Levy: From Search Wars to Star Wars

Normally my digital peregrinations take me to destinations like Facebook, YouTube and BOINGBOING.net. But lately I've been spending time in the Crab Nebula, Cassiopeia A and the Sombrero Galaxy. These addictive celestial visits come courtesy of two remarkable interactive astronomy programs from a pair of companies that would love to vaporize each other—Google and Microsoft. When superpower countries like the United States and the former Soviet Union contemplated moving their conflicts to outer space, there was justifiable fear and dread. But a similar escalation by software superpowers may turn out to be a boon for all.

Last summer Google integrated an astronomy component into its Google Earth program, and last month made the program accessible straight from the Web. Later this spring Microsoft will release its own attempt to boldly go where no man has gone before, a Windows-only program called WorldWide Telescope.

Both efforts offer a means to embark on celestial explorations that skillfully integrate astounding images from telescopes that capture galaxies, star systems and even evidence of black holes from thousands of light-years away, including three of the most celebrated satellite-based probes: Hubble, the Chandra X-ray and the Spitzer Infrared (no hooker jokes, please). Both efforts offer users a chance to navigate their way through the ether. Both include an incredible amount of information (Google Sky has 200 million viewable galaxies; WorldWide Telescope will launch with 1.2 million galaxies but soon add 2 billion more). Both allow amateur stargazers to enhance the programs with their own observations. And both have astronomers raving about how these will not only popularize the field but also help scientists do their work.

You would expect that when two bitter competitors go head-to-head on similar products, the sniping would approximate a Hillary-Barack level of acrimony. But though my questions to each company were painstakingly crafted to elicit snotty remarks about the other's program, neither Google nor Microsoft rose to the bait. (Maybe this is in part because neither company has plans to monetize its space program—for now at least, these are loss leaders for mind-share and good will.) Each refers to the other's product with respect, and the two companies say they hope and expect that though the programs currently encode celestial data a bit differently, eventually Sky and Telescope will be interoperable. "If there's one thing that's universal, it's sky and space," says Google Sky's product manager, Lior Ron.

Yet despite the fact that both draw on the same publicly available images, there are differences, reflecting each company's unique DNA. Google Sky began as one of those "20 percent" projects, where an engineer gets to spend a fifth of his time on anything he chooses. It was launched as a part of Google Earth, which features terrestrial satellite imagery; conceptually Google Sky is what happens when you turn the orbiting cameras in the opposite direction. Users can add layers of new content onto Google Sky, much as they can with Google Earth.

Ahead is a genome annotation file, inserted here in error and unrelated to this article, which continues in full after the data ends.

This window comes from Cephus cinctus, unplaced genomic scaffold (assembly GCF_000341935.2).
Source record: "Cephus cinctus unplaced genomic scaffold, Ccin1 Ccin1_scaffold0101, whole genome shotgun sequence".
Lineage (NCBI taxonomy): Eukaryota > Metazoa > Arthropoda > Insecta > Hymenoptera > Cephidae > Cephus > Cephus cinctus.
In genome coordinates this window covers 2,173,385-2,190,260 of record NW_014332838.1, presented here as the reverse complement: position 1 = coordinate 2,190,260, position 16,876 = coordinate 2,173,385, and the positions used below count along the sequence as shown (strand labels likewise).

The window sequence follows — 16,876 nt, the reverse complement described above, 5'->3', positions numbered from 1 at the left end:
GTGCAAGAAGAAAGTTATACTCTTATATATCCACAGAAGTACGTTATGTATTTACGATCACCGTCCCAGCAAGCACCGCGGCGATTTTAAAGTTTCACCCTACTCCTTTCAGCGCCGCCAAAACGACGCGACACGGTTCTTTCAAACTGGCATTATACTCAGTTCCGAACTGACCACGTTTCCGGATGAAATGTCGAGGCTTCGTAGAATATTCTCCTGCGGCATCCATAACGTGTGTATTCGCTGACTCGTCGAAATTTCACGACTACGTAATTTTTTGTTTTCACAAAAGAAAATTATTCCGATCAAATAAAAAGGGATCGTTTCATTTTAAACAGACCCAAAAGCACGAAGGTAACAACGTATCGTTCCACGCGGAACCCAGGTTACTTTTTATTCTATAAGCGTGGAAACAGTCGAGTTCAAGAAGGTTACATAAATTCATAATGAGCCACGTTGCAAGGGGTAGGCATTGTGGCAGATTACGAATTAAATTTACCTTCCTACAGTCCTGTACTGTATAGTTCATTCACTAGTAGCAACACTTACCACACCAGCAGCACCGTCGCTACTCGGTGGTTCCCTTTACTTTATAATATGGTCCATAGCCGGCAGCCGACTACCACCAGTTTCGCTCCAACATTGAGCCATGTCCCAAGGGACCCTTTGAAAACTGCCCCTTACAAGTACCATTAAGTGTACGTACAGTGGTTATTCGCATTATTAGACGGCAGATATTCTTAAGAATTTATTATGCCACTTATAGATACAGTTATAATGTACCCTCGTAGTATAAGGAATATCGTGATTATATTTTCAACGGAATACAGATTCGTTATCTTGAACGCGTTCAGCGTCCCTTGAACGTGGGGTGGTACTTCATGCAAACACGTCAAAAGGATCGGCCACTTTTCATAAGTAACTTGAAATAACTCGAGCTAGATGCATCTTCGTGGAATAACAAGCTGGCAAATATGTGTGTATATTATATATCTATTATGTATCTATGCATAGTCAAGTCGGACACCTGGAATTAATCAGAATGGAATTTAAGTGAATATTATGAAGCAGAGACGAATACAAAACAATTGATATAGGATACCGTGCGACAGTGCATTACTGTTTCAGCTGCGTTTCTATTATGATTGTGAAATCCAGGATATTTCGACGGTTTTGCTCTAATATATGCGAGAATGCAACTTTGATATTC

WorldWide Telescope, on the other hand, grows out of Microsoft's high-end research division, where some world-class wizards, notably computer scientist Jim Gray, have been lending their talents to the scientific community to help organize satellite imagery for years. (WorldWide Telescope is dedicated to Gray, who went missing on his sailboat last year.) Since the lead developer, Curtis Wong, has an impressive background in creating multimedia experiences (he was responsible for some early groundbreaking CD-ROM documentaries), the WWT has a powerful and intuitive interface (so attractive that astronomers are hoping to use an upcoming pro version for serious scientific work). One of its key features is the ability to create elaborate guided tours of specific slices of the skies. Like podcasts, the multimedia tours will be available to WWT users. "Stories draw people into the sky, and we allow people to share their own stories about the sky," says Wong. Some of the early tours are by professional astronomers, like Alyssa Goodman's primer on space dust. Wong himself has created a Cassiopeia fly-by with a soundtrack by guitarist Robert Fripp. Another tour has been created by a precocious 6-year-old.

Maybe the best way to sum up the differences is that Google Sky is like going into your backyard and finding that your eyes have been enhanced by supertelescopes. The WorldWide Telescope, on the other hand, is like importing a multimillion-dollar planetarium onto your desktop, with dazzling multimedia tours of distant galaxies available on demand, and a nagging question forming in your head: "Is this on the quiz?"

But by and large, this battle for the skies is not as much a tale of competition but one of inspiration. "Everyone in the astronomy community is thrilled that two of the biggest companies in technology are making this type of investment," says Eli Bressert, who refines the images captured by the Chandra telescope. "Google Sky and WorldWide Telescope will democratize the universe." Maybe one day Saturn will be brought to you by General Motors and candy-bar ads will be amended to the Milky Way. But as for now, both Google and Microsoft are aiming for the heavens in more ways than one.

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